There are so many nicknames that you are about to learn. Panjabis known for their zest for life, vivaciousness and off course, the bhangra (traditional panjabi dance) know how to pull all stops when it comes to celebrating. What is better occasion to celebrate than a wedding in the family?


heir soulmates and will look no further for a life partner”, is held. The bride’s “mama” (mother’s brother) gives her the “nath” (rose ring) which she will wear on her wedding. The origin of this ceremony lies in the arranged marriage normally when the parents would let out the world that they are looking for a suitable match for their son or daughter. Once they had found that match, their search had come to and end. Through rings are not exchanged, the couple stand unofficially engaged after this ceremony.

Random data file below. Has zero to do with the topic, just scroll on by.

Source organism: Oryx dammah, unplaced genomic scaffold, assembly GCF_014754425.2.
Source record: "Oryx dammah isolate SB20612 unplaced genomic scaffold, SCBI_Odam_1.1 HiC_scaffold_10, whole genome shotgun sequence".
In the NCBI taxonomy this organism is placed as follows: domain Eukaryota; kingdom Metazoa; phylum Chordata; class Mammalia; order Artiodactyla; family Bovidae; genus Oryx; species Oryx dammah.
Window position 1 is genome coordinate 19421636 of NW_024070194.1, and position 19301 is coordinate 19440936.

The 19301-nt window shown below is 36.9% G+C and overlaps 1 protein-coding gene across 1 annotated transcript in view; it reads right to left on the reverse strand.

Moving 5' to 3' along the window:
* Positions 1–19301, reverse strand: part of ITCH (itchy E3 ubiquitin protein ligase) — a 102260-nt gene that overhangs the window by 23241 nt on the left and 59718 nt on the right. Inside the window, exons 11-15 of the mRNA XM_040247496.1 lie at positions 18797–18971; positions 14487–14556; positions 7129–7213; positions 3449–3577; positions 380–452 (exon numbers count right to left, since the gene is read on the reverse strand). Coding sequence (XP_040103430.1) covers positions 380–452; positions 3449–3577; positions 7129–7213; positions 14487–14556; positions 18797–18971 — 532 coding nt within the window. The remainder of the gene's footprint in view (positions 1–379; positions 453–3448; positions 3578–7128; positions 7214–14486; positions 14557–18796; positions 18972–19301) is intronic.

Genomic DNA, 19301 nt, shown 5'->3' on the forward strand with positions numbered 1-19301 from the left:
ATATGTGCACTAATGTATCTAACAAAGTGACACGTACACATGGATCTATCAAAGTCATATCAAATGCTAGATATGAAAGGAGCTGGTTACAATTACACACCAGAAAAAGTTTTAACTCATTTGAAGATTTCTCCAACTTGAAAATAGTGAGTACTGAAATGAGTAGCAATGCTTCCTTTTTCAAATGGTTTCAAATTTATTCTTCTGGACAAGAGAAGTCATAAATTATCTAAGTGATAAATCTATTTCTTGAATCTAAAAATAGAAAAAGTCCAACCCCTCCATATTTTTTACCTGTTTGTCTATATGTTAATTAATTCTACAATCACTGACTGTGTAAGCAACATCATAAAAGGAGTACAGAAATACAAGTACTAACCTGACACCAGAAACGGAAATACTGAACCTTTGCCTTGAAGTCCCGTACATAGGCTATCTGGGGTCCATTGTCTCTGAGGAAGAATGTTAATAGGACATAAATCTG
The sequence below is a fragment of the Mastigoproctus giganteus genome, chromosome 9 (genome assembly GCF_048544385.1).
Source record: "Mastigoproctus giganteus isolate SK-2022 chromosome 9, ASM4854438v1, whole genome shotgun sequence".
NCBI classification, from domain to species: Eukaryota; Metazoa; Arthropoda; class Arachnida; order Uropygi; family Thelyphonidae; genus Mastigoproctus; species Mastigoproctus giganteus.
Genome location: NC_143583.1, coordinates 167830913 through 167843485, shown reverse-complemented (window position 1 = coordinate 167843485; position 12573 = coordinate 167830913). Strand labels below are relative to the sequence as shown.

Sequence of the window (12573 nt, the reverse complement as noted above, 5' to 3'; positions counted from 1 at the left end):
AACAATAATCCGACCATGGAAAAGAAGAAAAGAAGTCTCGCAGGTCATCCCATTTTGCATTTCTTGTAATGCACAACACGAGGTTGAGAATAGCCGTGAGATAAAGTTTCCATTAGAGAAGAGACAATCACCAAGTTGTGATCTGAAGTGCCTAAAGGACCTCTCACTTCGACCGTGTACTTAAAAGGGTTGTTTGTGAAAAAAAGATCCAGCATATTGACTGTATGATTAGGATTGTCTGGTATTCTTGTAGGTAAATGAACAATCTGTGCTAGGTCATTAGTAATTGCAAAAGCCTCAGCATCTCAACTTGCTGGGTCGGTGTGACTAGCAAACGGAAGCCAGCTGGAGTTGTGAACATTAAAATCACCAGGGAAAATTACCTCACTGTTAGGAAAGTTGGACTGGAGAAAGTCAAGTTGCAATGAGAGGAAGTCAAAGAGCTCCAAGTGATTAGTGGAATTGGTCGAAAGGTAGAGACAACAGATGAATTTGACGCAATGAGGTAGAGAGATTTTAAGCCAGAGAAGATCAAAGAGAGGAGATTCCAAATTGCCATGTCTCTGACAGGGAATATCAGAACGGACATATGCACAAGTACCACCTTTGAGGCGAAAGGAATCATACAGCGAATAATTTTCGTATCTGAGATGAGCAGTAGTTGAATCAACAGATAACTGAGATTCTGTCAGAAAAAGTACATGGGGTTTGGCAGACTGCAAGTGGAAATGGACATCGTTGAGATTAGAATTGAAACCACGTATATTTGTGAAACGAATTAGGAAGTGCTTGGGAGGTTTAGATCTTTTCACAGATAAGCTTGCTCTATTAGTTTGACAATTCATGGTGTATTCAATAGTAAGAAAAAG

The wedding celebrations begin with the tikka ceremony, held a week to ten days before the wedding (depending on the number of functions to follow) in which the family of the girl visits that of the boy’s carrying beautifully wrapped gifts and the tikka material: a silver tray with a few grains of rice and saffron in a tiny silver bowl, 14 chuharey (dried dates) covered with silver foil and a coconut wrapped in a gold leaf. The father of the bride applies tikka on his son-in-law’s forehead and gives him his blessings and some money. In return, the bride’s family receives baskets of seven dried fruits, almonds, cashew-nuts, chuharey, coconut pieces, raising, khurman (dried apricots) and phoolmakhana (popped lotus seeds), at the kudmai (sagai or engagement). Nowadays the tikka ceremony is usually combined with the engagement. First the bride is draped with a chunni (stone) which is usually very ornate. The bride is also presented with jewellery, which her mother and sister-in-law help her wear. A tiny dot of mehndi is applied to her palm for good luck, and the function is sealed with the exchange of rings. Everyone present congratulations the couple by feeding them sweet.